If you’re in the market to purchase or refinance a home, chances are you’ve been keeping an eye on interest rates. That’s certainly understandable, since interest rates have such a large influence on the amount of your monthly mortgage payments. If mortgage rates are currently low but are expected to rise in the near future, it’s a good idea to go ahead and lock in the low rate while you still can. But if rates are expected to drop, it might be better to hold off on your house purchase or refinance temporarily so you can benefit from lower rates in the near future. While there is no crystal ball that can tell us exactly where mortgage rates will be in the future, there are certain factors you should know about that affect whether rates rise or fall.
The state of the economy
As with most things available for purchase, supply and demand plays an important role in pricing. In a down economy, there are less people in the market for a new home. To make it more enticing for potential buyers/borrowers to purchase or refinance, lenders will offer low interest rates. On the flip side, a healthy economy generally brings more buyers to the housing market, which lenders capitalize on by raising interest rates.
The Federal Reserve
While the U.S. Federal Reserve doesn’t set consumer mortgage interest rates, its actions certainly play a significant role in whether rates go up or down. Here’s how it works. The Federal Open Market Committee (FOMC) – a 12-person sub-committee within the Federal Reserve – holds several meetings each year. After these meetings, the FOMC issues a press release to the public which provides insight into the group’s economic opinions and forecasts. When the FOMC’s post-meeting press release contains mainly positive statements concerning the U.S. economy, mortgage rates tend to rise. However, when the committee expresses negative economic assessments, mortgage rates tend to fall.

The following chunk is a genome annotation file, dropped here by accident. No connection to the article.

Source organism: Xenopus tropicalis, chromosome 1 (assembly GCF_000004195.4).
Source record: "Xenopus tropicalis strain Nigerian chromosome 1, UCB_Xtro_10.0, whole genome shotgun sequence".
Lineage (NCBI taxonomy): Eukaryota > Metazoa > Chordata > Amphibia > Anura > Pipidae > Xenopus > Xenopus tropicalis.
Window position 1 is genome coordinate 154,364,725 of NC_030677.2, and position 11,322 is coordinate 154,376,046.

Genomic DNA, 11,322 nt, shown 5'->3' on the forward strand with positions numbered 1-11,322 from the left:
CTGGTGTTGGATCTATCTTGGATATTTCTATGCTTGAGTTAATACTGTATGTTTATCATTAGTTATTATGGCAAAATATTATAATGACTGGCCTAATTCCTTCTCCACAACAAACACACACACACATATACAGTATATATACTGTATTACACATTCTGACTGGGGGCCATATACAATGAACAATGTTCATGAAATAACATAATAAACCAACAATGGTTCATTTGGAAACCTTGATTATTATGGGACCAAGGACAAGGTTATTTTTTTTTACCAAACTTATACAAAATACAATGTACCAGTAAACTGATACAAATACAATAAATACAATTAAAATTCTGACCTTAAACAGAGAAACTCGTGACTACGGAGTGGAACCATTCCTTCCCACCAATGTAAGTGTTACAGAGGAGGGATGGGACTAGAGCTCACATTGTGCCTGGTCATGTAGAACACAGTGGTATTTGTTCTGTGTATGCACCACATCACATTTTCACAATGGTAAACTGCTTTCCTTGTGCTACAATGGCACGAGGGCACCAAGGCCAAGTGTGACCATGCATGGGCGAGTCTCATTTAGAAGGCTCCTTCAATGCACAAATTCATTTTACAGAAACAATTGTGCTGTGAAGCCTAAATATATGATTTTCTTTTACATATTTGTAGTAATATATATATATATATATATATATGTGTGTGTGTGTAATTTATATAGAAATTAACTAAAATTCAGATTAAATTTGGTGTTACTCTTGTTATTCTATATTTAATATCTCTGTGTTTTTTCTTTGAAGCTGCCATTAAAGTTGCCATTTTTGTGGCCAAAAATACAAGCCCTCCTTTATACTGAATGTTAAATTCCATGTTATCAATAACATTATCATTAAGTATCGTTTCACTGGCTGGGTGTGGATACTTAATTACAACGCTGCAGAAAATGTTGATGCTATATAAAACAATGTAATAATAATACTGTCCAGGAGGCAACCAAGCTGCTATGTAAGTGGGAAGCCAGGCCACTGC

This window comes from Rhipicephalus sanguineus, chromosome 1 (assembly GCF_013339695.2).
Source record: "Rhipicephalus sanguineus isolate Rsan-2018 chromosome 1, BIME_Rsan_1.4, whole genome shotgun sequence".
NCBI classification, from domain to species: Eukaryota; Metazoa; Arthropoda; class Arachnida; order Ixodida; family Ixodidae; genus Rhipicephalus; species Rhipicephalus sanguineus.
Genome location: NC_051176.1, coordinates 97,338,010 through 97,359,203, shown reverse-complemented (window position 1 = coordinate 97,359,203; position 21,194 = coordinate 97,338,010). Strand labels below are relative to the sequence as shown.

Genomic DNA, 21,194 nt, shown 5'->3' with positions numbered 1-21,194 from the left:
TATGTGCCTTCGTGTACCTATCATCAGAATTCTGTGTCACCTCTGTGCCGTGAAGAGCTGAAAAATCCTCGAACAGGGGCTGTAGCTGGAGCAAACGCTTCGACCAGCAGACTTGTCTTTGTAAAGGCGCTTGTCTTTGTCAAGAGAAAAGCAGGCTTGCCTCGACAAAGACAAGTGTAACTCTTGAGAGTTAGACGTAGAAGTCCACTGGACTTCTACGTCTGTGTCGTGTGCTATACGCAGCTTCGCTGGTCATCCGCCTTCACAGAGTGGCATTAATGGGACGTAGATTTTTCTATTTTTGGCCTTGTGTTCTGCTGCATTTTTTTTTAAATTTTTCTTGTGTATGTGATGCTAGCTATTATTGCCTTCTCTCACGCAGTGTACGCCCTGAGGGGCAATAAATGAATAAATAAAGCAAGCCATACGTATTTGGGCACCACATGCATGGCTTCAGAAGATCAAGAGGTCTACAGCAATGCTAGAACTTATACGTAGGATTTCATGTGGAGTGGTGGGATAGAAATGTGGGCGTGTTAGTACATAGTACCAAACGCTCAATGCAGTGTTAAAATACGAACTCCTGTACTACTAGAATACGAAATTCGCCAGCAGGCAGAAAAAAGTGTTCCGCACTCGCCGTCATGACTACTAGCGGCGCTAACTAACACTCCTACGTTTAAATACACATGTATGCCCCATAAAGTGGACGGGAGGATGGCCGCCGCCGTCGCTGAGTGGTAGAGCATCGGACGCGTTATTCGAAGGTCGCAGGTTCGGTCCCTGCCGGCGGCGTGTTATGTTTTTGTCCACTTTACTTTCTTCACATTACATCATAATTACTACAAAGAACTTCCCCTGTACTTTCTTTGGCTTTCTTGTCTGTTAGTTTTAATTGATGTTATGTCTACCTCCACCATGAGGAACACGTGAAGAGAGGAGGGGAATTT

Mortgage rates are also affected by government-issued bonds, which offer long-term investment opportunities. Investment firms use mortgages as an investment product, selling securities to investors who will profit from the monthly interest homeowners pay. Bonds and mortgage securities compete for the same investors, so the performance of the bond market can either push or pull investors to or from the mortgage security market. This changes how much money is available for mortgage lending, thereby affecting lender interest rates.
10-year Treasury yield
Some say that the best indicator of whether interest rates will rise or fall is the movement of the 10-year Treasury bond yield. Since mortgage rates are in competition with U.S. Treasury bond rates, we can look to Treasury bond interest rate trends as a general prediction of fixed-rate mortgage interest rate trends.
Good or bad credit
While all of the above interest rate influencers cannot be controlled by the borrower, credit rating is one thing within your control that impacts your rate. The stronger your credit rating, the lower your interest rate. Higher rates are assigned to borrowers with low credit scores, who are considered riskier in the eyes of lenders.
Thinking about purchasing or refinancing a home? A Cliffco representative would be happy to answer any questions you have about current interest rates. Contact us for more information today.